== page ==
While moving away from coal is required to achieve the transformation in line with the Paris Agreement long-term temperature goal, a fast coal phase-out strategy in the European Union represents not only a necessity but also an opportunity when considering other policy goals beyond climate change. There are numerous alternatives to coal and their development is gaining momentum, many bringing benefits beyond emissions reductions, such as cleaner air, energy security, and distribution.
Currently hard coal and lignite jointly provide over a quarter of electricity generated in the EU. While the EU has achieved significant reductions in coal use for other purposes in the last decades, reductions in the use of coal in power plants were more modest at 11% below 2000 levels in 2014. However, the importance of these fuels varies significantly across the member states. Just two states - Germany and Poland - are jointly responsible for 51% of the EU’s installed capacity and 54% of the emissions from the coal-fired power plants but seven others have no coal-fired power plants in their electricity mix.
To stay within the Paris Agreement temperature limit, a quarter of the coal-fired power plants already operating in the EU would need to be switched off before 2020; a further 47% should go offline by 2025. If the EU is to meet its commitments under the Paris Agreement, any investments in new plants and most investments in existing power plants will not be recovered by investors.
The task ahead
Continued use of coal for power generation is not compatible with sharply reducing emissions and the EU needs to develop a strategy to phase out coal at a faster rate than it is currently doing. According to modelling completed by Climate Analytics, the EU will exceed its Paris Agreement-compatible emissions budget for coal based electricity generation by 85% in 2050 if all existing coal-fired power plants continue operating to the end of their full life span. If currently announced and planned plants are built in the coming years, this number will rise to almost 100%.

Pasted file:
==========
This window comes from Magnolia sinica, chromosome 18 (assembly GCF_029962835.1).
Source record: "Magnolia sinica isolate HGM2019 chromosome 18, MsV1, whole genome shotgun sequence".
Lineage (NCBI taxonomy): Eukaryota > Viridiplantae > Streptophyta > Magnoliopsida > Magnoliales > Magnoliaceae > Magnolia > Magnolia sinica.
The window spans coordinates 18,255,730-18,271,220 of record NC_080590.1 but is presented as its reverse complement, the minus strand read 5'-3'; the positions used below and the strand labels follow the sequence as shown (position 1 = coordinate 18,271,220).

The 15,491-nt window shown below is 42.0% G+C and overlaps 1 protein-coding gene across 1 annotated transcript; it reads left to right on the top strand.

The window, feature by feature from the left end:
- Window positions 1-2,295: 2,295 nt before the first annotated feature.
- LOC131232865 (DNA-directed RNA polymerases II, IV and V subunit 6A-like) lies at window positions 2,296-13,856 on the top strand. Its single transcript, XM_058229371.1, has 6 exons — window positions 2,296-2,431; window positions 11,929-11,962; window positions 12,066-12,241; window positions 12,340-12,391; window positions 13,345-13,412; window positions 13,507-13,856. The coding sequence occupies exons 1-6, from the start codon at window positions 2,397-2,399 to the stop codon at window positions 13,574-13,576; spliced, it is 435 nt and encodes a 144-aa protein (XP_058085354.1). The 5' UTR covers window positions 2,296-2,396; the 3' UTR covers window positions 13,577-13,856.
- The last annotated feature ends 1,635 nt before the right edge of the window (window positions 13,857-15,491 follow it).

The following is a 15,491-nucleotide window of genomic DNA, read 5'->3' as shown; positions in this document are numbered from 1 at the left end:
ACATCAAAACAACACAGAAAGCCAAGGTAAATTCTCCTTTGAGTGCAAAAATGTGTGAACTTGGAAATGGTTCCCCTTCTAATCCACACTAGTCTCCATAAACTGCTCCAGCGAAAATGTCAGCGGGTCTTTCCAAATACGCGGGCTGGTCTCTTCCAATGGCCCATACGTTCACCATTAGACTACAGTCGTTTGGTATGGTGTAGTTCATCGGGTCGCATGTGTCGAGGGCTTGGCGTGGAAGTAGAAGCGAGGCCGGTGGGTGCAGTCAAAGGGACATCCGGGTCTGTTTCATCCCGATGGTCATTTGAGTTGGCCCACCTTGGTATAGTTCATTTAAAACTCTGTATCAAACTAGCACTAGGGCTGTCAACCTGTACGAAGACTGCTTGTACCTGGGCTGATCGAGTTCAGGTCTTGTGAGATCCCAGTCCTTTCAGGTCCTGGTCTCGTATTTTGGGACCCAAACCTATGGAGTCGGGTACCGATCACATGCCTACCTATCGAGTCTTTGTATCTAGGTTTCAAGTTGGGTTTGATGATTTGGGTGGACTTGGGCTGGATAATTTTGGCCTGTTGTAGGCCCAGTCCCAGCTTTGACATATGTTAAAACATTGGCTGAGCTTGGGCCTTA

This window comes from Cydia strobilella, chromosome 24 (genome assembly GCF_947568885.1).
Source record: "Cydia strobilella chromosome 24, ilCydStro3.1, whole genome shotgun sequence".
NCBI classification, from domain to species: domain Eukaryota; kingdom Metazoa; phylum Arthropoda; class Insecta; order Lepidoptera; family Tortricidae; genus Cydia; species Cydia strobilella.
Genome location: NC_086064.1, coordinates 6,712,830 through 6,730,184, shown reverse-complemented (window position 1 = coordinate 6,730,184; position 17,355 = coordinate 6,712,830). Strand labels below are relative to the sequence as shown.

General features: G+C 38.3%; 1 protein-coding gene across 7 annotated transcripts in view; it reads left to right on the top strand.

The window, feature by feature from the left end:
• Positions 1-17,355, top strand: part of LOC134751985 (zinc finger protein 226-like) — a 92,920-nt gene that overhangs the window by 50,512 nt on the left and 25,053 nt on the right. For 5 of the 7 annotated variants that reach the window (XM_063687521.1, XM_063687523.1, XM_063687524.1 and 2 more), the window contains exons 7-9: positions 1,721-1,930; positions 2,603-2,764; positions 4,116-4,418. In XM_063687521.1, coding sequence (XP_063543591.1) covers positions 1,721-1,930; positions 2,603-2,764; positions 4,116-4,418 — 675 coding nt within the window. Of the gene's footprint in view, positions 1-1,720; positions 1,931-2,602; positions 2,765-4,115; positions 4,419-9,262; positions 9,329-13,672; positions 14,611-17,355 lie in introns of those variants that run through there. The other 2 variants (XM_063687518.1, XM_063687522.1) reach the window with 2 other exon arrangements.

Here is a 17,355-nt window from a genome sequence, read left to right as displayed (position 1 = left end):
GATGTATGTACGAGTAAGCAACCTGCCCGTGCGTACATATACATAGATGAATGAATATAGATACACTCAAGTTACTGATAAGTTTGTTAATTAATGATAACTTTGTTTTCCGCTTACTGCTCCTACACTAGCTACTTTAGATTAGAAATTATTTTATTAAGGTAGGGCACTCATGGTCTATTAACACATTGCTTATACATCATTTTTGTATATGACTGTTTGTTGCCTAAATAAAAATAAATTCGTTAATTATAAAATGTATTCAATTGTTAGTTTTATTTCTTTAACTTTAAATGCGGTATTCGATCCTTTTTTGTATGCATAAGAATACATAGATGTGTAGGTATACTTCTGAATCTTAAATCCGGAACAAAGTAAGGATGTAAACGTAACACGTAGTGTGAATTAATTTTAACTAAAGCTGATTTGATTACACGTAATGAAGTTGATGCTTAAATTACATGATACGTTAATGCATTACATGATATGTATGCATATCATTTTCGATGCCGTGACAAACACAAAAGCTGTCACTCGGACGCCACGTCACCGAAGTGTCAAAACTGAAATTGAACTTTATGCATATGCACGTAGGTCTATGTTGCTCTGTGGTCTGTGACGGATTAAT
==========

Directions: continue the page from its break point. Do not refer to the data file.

For the EU to remain within its carbon budget, member states must first shelve plans for any additional coal-fired generating capacity and secondly, must start actively shutting down currently operating units at an increased rate. Analysis suggests 25% of currently operating coal-fired power units need to be shut down by 2020, rising to 72% by 2025, before a complete shutdown by 2030.
Developing a coal exit strategy
Climate Analytics developed a methodology to determine a phase-out schedule for coal power plants in the European Union. The critical question is: which criteria should determine when individual units are switched off? From an Earth’s atmosphere perspective, this choice is irrelevant as long as emissions are being reduced at the pace required. However, from the view of the policy makers, plant owners and other stakeholders, this is a decisive point.
The report suggests two possible strategies for how the EU could achieve a complete phase out of coal use in electricity generation, proposing a shutdown date for each coal-fired power generating units.
Both methods evaluate units on emissions performance and profit generation potential. The first approach, a so-called Regulators Perspective, prioritises shutting down the most carbon intensive plants first, where as the second approach, the Market Perspective, prioritises shutting down the least valuable plants in terms of revenue generation potential.
Translations of the executive summary
Top 20 power plant comparison
Below are the top 20 coal-fired power plants (as of July 2016) by generation capacity and their respective shut down year based on business as usual (BAU), and Paris Agreement compatible Regulator and Market strategies.
|Power Plant Details||Final Year of Operation|
|Brindisi Sud||Italy||2640 MW||2044||2028||2028|
|Fiddler’s Ferry||UK||2000 MW||2017||2017||2017|
|Torrevaldaliga Nord||Italy||1980 MW||2061||2030||2029|
|West Burton||UK||1924 MW||2025||2025||2025|
(1) Note: many “plants” are on the same “site” or in the same “complex.” Sometimes they are considered different plants – sometimes with different owners – and in other cases they are considered the same plant. Financial ownership shifts all the time and, with this, the number of “plants” may also change. Our estimate is 315. This analysis is based on the number of actual units: 738 (operating and under construction).
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